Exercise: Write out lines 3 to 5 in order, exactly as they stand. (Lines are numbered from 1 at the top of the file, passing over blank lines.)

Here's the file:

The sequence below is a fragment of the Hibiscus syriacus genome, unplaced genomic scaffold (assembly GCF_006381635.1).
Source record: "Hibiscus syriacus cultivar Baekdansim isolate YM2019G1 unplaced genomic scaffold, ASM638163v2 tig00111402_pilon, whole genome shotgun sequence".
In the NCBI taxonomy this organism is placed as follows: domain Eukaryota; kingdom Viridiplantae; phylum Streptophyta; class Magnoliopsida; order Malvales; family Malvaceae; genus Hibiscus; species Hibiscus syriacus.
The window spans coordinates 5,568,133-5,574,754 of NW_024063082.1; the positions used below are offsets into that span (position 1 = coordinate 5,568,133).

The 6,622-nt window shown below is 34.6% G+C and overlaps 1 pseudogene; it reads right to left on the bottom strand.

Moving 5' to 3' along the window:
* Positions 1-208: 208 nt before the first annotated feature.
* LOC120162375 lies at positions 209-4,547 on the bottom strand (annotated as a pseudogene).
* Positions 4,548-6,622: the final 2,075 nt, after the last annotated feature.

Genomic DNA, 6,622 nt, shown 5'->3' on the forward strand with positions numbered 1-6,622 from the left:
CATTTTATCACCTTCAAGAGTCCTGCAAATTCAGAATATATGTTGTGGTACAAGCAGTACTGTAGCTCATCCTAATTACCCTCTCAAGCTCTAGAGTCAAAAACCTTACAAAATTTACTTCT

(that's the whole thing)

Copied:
In the NCBI taxonomy this organism is placed as follows: domain Eukaryota; kingdom Viridiplantae; phylum Streptophyta; class Magnoliopsida; order Malvales; family Malvaceae; genus Hibiscus; species Hibiscus syriacus.
The window spans coordinates 5,568,133-5,574,754 of NW_024063082.1; the positions used below are offsets into that span (position 1 = coordinate 5,568,133).

The 6,622-nt window shown below is 34.6% G+C and overlaps 1 pseudogene; it reads right to left on the bottom strand.